Hydraulic Fracturing Doesn't Sound Like A Good Idea

I'm willing to be convinced otherwise, but hydraulic fracturing sounds too risky a method of powering our civilization. Here's why I think so.

We're Already Having Significant Problems with Hydraulic Fracturing

  1. ...it's caused earthquakes

    Gas companies have already admitted that hydraulic fracturing causes earthquakes. From their press release:

    It is highly probable that the hydraulic fracturing of Cuadrilla's Preese Hall-1 well did trigger a number of minor seismic events.

    They go on to assert that earthquakes of such kind could not occur over 3 on the Richter scale. I am not convinced.

  2. ...it's poisoned our water

    A small but significant minority of homeowners in Pennsylvania and Wyoming have experienced groundwater contamination proved to have resulted from hydraulic fracturing. It doesn't happen at every drilling site, but it happens. It's difficult to say with certainty what caused a given contamination, so homeowners with newly-poisonous water are usually not compensated. (They have to either leave, or truck in all their water.)We know hydraulic fracturing makes well water flammable. Is it right that government and gas companies leave these people in an unsellable, unlivable home with a ruined mortgage?

  3. ...we have no good idea what to do with the waste

    Each hydraulically fractured well requires millions of gallons of water to be combined with sand and toxic chemicals before being pumped into the ground. Is it a good idea to intentionally pollute that much water? And what do we do with it when we're done? The Wall Street Journal lays out the options, none of which sound good to me:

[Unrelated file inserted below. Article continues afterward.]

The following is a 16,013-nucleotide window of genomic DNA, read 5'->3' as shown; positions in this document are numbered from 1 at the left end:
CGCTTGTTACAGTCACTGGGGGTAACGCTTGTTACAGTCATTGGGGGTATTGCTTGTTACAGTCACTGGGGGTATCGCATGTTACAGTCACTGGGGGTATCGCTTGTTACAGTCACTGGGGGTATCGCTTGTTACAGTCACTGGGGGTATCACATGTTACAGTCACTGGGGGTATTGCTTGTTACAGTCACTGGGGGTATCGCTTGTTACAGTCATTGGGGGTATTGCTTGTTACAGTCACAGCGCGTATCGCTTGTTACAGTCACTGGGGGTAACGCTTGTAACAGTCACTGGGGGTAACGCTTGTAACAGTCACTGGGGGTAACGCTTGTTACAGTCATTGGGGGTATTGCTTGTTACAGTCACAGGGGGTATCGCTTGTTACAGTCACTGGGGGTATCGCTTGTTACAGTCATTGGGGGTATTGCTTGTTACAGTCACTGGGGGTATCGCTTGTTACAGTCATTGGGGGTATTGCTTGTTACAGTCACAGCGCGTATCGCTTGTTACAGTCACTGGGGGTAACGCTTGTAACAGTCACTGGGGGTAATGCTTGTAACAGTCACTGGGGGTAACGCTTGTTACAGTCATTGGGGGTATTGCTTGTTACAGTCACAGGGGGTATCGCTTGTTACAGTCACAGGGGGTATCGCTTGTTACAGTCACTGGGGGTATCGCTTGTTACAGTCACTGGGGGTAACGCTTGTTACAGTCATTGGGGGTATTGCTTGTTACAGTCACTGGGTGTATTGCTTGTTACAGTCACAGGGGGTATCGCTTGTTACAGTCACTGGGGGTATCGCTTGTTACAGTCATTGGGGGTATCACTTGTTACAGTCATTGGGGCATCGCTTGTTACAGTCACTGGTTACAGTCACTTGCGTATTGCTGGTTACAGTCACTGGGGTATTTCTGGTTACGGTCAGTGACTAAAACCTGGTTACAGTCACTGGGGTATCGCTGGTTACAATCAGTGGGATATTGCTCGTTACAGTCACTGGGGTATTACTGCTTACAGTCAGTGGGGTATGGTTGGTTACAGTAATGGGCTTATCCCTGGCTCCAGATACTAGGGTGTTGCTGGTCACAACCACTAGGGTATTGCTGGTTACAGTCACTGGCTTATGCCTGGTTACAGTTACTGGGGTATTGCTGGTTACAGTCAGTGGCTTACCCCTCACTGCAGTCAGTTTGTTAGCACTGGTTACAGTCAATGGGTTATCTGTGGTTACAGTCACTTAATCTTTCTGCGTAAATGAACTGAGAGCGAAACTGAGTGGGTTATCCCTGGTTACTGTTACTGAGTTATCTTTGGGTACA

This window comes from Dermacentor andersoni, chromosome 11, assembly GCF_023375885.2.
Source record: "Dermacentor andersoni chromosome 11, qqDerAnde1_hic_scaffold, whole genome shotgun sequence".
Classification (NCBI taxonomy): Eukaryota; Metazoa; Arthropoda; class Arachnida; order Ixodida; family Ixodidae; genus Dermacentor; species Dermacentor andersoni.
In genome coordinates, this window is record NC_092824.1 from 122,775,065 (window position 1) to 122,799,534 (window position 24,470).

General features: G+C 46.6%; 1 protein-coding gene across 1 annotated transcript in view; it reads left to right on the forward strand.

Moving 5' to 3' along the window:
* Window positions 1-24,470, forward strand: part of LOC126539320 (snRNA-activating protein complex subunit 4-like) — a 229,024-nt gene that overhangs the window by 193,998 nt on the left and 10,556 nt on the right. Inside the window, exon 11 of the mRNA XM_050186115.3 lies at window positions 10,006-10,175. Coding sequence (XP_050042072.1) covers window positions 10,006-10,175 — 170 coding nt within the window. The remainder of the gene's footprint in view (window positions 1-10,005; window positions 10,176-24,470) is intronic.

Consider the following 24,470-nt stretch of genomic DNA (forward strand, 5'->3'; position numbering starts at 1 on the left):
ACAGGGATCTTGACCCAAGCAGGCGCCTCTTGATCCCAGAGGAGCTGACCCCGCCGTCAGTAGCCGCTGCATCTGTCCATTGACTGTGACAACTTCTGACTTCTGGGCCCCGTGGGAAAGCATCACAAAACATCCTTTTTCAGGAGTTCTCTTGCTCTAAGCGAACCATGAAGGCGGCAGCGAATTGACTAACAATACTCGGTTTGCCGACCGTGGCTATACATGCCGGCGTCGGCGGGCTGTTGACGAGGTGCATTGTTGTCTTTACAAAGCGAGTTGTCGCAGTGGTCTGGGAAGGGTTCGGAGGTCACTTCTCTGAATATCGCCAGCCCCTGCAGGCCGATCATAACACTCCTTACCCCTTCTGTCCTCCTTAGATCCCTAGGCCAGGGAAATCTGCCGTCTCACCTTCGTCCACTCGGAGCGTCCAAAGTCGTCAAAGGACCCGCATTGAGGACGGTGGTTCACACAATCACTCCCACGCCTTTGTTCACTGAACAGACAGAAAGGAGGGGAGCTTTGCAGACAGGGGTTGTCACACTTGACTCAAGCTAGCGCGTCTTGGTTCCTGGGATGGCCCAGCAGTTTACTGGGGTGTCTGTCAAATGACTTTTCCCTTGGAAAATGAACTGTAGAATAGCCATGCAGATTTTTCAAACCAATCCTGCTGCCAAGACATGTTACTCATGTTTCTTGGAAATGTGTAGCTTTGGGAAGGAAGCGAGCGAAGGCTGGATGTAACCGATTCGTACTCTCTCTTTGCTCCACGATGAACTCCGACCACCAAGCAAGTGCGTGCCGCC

There are three options for waste disposal...

    • Truck the millions of gallons of wastewater produced per well to a treatment facility and either discharge the treated water into a river or reuse it for another drilling project;
    • Ship it out of state for deep-well injection disposal; or
    • Recycle it on-site for drilling multiple wells.

    ...

    "The challenge is that you can filter out contaminants and then purify the water to the point that it can be discharged to a stream, but you're still left with a solid that needs disposal such as landfilling," said John Conrad, president of Conrad Geoscience in Poughkeepsie, an industry consultant.

    Remember: the reports of massive profit to be made do not take these costs into account. At the very least, we need to know with absolute certainty that the government won't be on the hook for costs arising from spills, water treatment, soil contamination and other disasters.

    Also note that the first option, treating the water, has not been very successful so far. We're actively polluting our water by allowing fracking.

  4. ...homeowners don't get to choose how their land is used

    If you want to risk your land and health in exchange for money, that's fine with me. But nobody should have the right to make that choice for me and my property. Yet that's exactly what we have, through a kind of eminent domain exercised by private companies. Using "forced pooling", gas companies can force you to accept drilling on your land:

    ...holdout landowners typically have three choices: contribute to the cost of the well and share profits from the sale of the gas; don't pay for the well and share the gas profits after a "risk aversion" penalty is subtracted, or receive a state-mandated minimum royalty payment. Landowners who choose none of these options are automatically enrolled in the last plan. Opting out is not a possibility.

  5. ...it's turning out to be a dirtier energy source than we thought

    Natural gas is another form of extracting hydrocarbons from the ground so we can burn them, like oil and coal. It may have less of a greenhouse effect than coal, or it may not.

    Cornell professor Robert Howarth says: